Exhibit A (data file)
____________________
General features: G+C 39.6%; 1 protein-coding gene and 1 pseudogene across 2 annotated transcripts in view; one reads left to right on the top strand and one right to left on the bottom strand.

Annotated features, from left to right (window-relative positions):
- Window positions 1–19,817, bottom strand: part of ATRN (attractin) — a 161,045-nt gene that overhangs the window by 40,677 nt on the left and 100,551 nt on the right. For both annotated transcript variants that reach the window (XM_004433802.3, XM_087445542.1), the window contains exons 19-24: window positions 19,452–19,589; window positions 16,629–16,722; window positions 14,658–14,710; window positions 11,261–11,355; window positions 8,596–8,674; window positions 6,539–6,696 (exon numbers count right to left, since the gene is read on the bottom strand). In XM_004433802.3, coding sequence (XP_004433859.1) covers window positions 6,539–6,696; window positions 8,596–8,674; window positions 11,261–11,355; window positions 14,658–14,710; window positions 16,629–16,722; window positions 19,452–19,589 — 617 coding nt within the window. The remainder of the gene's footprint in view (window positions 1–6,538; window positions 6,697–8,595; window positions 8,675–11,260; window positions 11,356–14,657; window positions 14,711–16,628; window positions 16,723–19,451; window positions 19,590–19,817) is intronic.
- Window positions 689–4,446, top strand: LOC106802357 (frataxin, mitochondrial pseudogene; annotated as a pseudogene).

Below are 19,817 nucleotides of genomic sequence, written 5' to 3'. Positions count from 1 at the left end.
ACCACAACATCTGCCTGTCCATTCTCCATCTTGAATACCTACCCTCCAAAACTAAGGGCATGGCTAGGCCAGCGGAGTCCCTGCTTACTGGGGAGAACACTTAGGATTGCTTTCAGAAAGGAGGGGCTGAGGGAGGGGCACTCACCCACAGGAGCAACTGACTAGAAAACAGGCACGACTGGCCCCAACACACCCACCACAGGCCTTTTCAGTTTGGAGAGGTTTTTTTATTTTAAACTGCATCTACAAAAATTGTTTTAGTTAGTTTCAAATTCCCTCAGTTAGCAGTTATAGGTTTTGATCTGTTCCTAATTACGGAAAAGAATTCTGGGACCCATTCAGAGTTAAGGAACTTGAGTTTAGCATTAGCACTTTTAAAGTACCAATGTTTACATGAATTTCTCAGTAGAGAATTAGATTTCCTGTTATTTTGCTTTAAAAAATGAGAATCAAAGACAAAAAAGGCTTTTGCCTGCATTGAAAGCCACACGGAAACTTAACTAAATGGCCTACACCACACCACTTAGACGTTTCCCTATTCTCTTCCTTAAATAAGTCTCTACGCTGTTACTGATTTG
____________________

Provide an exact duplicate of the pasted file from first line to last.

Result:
General features: G+C 39.6%; 1 protein-coding gene and 1 pseudogene across 2 annotated transcripts in view; one reads left to right on the top strand and one right to left on the bottom strand.

Annotated features, from left to right (window-relative positions):
- Window positions 1–19,817, bottom strand: part of ATRN (attractin) — a 161,045-nt gene that overhangs the window by 40,677 nt on the left and 100,551 nt on the right. For both annotated transcript variants that reach the window (XM_004433802.3, XM_087445542.1), the window contains exons 19-24: window positions 19,452–19,589; window positions 16,629–16,722; window positions 14,658–14,710; window positions 11,261–11,355; window positions 8,596–8,674; window positions 6,539–6,696 (exon numbers count right to left, since the gene is read on the bottom strand). In XM_004433802.3, coding sequence (XP_004433859.1) covers window positions 6,539–6,696; window positions 8,596–8,674; window positions 11,261–11,355; window positions 14,658–14,710; window positions 16,629–16,722; window positions 19,452–19,589 — 617 coding nt within the window. The remainder of the gene's footprint in view (window positions 1–6,538; window positions 6,697–8,595; window positions 8,675–11,260; window positions 11,356–14,657; window positions 14,711–16,628; window positions 16,723–19,451; window positions 19,590–19,817) is intronic.
- Window positions 689–4,446, top strand: LOC106802357 (frataxin, mitochondrial pseudogene; annotated as a pseudogene).

Below are 19,817 nucleotides of genomic sequence, written 5' to 3'. Positions count from 1 at the left end.
ACCACAACATCTGCCTGTCCATTCTCCATCTTGAATACCTACCCTCCAAAACTAAGGGCATGGCTAGGCCAGCGGAGTCCCTGCTTACTGGGGAGAACACTTAGGATTGCTTTCAGAAAGGAGGGGCTGAGGGAGGGGCACTCACCCACAGGAGCAACTGACTAGAAAACAGGCACGACTGGCCCCAACACACCCACCACAGGCCTTTTCAGTTTGGAGAGGTTTTTTTATTTTAAACTGCATCTACAAAAATTGTTTTAGTTAGTTTCAAATTCCCTCAGTTAGCAGTTATAGGTTTTGATCTGTTCCTAATTACGGAAAAGAATTCTGGGACCCATTCAGAGTTAAGGAACTTGAGTTTAGCATTAGCACTTTTAAAGTACCAATGTTTACATGAATTTCTCAGTAGAGAATTAGATTTCCTGTTATTTTGCTTTAAAAAATGAGAATCAAAGACAAAAAAGGCTTTTGCCTGCATTGAAAGCCACACGGAAACTTAACTAAATGGCCTACACCACACCACTTAGACGTTTCCCTATTCTCTTCCTTAAATAAGTCTCTACGCTGTTACTGATTTG